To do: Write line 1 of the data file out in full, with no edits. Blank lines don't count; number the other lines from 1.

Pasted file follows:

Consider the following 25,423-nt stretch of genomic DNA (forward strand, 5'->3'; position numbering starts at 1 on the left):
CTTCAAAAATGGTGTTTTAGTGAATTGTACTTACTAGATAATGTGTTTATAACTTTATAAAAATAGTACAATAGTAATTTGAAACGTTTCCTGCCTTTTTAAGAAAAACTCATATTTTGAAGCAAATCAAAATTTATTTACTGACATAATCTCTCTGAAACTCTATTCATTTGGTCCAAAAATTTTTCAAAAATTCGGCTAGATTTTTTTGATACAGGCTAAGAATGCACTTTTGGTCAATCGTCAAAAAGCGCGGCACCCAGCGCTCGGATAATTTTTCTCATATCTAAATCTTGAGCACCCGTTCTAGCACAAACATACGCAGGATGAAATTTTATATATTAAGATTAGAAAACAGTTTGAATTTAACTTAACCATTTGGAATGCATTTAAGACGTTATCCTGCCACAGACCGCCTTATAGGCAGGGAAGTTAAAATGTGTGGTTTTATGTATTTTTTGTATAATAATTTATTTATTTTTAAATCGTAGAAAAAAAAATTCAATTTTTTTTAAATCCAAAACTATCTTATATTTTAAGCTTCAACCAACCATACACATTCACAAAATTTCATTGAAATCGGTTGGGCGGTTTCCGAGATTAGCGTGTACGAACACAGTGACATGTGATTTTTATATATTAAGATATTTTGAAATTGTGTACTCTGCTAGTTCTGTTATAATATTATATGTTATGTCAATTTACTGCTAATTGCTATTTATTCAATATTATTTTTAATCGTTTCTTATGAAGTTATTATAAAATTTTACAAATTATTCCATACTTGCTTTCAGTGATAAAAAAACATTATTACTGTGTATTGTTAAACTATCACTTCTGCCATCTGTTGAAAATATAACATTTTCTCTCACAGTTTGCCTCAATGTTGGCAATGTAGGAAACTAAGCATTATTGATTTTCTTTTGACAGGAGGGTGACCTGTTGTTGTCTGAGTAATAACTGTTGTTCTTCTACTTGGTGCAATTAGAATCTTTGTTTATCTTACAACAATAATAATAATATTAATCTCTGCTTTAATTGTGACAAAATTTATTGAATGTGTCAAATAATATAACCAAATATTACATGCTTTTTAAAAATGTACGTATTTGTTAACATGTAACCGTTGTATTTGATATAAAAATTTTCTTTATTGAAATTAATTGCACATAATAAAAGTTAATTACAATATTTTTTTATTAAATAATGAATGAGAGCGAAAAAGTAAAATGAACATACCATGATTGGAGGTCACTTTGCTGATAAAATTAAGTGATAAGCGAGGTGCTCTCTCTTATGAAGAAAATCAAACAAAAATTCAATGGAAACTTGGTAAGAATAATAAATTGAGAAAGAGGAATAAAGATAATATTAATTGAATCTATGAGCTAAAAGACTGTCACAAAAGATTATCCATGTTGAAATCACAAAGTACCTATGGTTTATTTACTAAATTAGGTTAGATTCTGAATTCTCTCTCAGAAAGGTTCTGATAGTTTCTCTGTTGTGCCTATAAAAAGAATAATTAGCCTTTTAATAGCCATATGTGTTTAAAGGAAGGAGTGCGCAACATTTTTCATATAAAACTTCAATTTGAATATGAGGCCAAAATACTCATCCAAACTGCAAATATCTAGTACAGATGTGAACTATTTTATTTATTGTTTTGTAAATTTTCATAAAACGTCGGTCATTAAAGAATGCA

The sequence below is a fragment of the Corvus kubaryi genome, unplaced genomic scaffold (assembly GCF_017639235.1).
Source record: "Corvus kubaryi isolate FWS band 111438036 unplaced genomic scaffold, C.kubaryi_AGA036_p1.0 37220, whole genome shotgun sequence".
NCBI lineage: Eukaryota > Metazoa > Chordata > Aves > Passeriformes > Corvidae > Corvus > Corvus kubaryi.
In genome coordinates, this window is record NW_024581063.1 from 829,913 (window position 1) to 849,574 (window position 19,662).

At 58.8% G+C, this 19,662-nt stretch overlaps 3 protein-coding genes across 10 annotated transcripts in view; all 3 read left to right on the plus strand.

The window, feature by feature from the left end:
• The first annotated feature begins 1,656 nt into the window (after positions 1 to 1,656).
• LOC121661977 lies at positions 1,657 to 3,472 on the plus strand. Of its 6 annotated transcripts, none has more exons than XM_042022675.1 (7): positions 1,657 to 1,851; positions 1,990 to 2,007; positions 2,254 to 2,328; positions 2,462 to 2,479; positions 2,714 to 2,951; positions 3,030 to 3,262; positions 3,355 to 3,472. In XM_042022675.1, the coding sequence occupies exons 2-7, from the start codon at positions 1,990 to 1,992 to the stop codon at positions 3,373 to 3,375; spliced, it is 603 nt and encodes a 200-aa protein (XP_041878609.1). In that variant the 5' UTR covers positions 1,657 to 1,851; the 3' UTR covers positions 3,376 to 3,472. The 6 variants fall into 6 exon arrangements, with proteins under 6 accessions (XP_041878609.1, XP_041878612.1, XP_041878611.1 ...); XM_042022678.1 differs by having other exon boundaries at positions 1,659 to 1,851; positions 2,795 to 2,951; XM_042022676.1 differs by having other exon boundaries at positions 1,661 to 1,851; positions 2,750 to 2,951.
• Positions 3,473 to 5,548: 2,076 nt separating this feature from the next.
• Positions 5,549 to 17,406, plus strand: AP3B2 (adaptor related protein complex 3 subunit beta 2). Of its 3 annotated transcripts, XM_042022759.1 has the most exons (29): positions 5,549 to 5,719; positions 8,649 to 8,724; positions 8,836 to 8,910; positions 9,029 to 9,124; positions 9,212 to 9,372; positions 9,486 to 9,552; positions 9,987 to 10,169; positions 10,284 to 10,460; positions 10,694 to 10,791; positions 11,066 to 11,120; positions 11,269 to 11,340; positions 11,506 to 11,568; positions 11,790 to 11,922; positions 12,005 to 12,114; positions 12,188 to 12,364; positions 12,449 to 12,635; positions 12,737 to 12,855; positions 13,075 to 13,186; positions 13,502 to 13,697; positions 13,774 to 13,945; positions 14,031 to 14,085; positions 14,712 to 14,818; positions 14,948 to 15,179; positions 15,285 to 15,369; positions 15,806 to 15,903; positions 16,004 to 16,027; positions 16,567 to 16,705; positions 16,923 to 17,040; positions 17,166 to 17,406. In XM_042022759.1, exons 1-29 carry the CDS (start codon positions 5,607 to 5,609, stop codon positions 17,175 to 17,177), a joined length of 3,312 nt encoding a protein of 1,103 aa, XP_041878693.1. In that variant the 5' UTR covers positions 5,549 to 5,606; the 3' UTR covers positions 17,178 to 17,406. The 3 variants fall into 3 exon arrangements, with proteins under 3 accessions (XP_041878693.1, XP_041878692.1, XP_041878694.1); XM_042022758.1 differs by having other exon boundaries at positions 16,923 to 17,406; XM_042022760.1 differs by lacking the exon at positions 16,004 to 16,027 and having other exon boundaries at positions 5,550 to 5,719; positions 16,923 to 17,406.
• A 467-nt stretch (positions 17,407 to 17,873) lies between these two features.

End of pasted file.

Consider the following 25,423-nt stretch of genomic DNA (forward strand, 5'->3'; position numbering starts at 1 on the left):